1951 – Timothy O’Sullivan and Sean Collins returned. Michael Murphy (Labour) elected for the first time. In Cork South, the outgoing deputies were returned. Patrick Lehane stood as an Independent.

1954 – Sean Collins (FG) and Michael Murphy(Labour) returned. Edward Cotter elected for the first time. In Cork South Dan Desmond was returned and he was joined by newcomers Tadhg Manly (FG) and Sean McCarthy (FF)

1957 – Michael Murphy (Labour) and Edward Cotter (FF) returned. Sean Collins failed to retain seat, losing out to independent candidate and somewhat surprise package that year Florence Wycherley. In Cork South, the three outgoing TDs are returned in the last term for the constituency of Cork South.

1961 – Cork West became Cork South-West with part of Cork South transferring over. Remains a 3 seat constituency.  Michael Murphy (Labour)and Edward Cotter (FF)returned with Sean Collins (FG) regaining his seat.

1965 – Michael Murphy (Labour), Edward Cotter (FF) and Sean Collins (FG) all returned.

1969 – Michael Murphy(Labour) returned. Flor Crowley (FF) and John O’Sullivan (FG) elected for first time.

1973 – Michael Murphy, Flor Crowley and John O’Sullivan all returned. Michael Murphy served as a Parliamentary Secretary at the Dept. of Agriculture and Fisheries.

1977 – Michael Murphy (Labour), Joe Walsh (FF) and Jim O’Keeffe (FG) elected. This election was the last for Michael Murphy who had served the people of West Cork for 30 years.

1981- Flor Crowley (FF) returns for a term. PJ Sheehan (FG) and O’Keeffe also elected (FG). O’Keeffe became Minister of State for Overseas Development. Joe Walsh failed to be elected.

1982 – February and November – In February, PJ Sheehan (FG), Jim O’Keeffe (FG) and Joe Walsh (FF) were elected. These three would be consistently returned until the 2002 election. In November, O’Keeffe returned to this post as Minister of State for Overseas Development. In 1986, he became Minister of State for the Department of the Public Service.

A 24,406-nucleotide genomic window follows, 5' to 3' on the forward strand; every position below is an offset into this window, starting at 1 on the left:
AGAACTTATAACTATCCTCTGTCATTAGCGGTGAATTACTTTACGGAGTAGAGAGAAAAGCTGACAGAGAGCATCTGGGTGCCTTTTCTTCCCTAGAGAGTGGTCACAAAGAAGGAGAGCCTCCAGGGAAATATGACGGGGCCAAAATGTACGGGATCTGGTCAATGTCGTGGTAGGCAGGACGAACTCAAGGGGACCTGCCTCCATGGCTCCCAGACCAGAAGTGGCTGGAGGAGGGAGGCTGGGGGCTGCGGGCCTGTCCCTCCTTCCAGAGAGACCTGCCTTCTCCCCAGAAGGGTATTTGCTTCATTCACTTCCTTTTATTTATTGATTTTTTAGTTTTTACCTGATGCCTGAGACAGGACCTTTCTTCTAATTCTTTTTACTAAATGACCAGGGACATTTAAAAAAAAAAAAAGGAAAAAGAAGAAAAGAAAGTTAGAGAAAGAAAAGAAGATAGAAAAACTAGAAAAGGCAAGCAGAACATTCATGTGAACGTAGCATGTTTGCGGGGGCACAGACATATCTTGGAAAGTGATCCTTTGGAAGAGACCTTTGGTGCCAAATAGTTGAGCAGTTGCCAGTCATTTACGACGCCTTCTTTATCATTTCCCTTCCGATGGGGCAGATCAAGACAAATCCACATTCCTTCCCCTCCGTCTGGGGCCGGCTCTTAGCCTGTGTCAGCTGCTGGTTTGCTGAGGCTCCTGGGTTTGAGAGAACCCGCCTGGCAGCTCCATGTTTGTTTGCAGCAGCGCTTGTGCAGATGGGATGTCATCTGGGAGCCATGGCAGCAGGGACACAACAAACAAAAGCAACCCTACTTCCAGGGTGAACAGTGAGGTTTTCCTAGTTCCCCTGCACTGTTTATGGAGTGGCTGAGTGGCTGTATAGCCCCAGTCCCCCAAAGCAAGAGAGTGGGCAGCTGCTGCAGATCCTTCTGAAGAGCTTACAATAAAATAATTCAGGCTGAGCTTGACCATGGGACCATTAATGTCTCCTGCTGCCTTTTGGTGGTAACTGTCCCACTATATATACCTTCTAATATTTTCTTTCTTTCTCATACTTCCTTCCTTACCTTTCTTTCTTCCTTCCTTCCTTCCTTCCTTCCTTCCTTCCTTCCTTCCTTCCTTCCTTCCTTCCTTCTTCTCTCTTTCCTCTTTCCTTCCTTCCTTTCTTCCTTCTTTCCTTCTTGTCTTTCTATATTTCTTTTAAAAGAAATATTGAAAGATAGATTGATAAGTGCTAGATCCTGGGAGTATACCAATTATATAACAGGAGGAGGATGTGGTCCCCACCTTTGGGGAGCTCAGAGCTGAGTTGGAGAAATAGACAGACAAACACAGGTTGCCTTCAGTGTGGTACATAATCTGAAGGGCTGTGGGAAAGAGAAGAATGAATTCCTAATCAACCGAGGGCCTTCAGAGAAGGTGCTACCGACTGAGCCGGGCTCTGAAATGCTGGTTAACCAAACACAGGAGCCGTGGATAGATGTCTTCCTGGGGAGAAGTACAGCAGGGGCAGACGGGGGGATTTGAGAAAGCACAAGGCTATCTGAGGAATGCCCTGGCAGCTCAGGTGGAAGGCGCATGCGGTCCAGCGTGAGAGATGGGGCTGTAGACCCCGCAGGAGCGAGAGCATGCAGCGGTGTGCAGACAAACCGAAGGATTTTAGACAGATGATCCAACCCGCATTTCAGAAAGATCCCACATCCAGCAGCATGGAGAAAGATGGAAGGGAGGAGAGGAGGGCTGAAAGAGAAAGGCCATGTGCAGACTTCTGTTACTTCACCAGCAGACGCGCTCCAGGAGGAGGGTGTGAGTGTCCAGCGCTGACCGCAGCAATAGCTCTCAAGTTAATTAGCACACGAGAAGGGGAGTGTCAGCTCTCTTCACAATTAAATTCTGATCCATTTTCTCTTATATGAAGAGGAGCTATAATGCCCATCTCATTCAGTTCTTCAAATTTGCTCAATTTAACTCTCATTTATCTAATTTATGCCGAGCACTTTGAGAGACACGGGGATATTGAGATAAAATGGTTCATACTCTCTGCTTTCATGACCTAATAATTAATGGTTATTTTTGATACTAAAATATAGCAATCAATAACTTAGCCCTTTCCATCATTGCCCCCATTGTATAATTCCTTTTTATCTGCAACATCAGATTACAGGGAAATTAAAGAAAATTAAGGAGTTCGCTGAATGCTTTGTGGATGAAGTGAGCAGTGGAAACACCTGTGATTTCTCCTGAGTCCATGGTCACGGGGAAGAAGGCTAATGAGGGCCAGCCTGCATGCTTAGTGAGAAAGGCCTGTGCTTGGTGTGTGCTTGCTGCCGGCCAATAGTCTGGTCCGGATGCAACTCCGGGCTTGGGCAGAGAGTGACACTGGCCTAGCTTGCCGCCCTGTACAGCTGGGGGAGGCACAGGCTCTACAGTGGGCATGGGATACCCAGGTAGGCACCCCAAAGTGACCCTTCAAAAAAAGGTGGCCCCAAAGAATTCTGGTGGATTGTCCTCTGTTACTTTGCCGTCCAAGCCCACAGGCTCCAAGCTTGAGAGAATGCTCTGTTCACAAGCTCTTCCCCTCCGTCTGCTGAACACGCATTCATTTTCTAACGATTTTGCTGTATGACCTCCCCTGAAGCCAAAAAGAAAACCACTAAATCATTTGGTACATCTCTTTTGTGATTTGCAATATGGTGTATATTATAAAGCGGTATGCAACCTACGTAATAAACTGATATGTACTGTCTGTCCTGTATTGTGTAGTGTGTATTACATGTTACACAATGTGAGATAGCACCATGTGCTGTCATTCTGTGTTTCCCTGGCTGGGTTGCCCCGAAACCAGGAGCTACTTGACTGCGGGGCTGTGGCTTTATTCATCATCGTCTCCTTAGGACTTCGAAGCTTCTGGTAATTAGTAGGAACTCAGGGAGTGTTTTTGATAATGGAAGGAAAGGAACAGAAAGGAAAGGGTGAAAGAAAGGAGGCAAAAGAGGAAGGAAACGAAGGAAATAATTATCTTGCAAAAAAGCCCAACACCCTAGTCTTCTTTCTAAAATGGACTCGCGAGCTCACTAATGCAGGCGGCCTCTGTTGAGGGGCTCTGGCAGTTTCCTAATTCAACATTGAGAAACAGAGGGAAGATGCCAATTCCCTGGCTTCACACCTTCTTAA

1987 – Joe Walsh becomes Minister of State at the Dept. of Agriculture and Food.

1989 – Joe Walsh plays a key role in the negotiations, which lead to the formation of the Fianna Fail – Progressive Democrats coalition.

1992 – Joe Walsh becomes Minister for Agriculture and Food until 1994.

1997 – Once again Joe Walsh becomes Minister for Agriculture and Food, holding the position until 2004.

2002 – Joe Walsh and Jim O’Keeffe were returned. Denis O’Donovan elected for first time. He had contested every election since 1987. This was the last term for Joe Walsh who retired.

2007 – PJ Sheehan and Jim O’Keeffe were both elected and retired at the end of this term. Christy O’Sullivan convincingly topped the poll in his first attempt as a member of Fianna Fail.

2011- This election saw a complete change in TDs for West Cork. Jim Daly and Noel Harrington were elected for Fine Gael and Michael McCarthy for Labour. It was the first election in which Fianna Fail failed to produce a TD in west Cork.

2016 – The scheduled date for the next election. Can the three incumbents keep their seats? Can Fianna Fail regain a seat?  Or will some outside challenger surprise us all?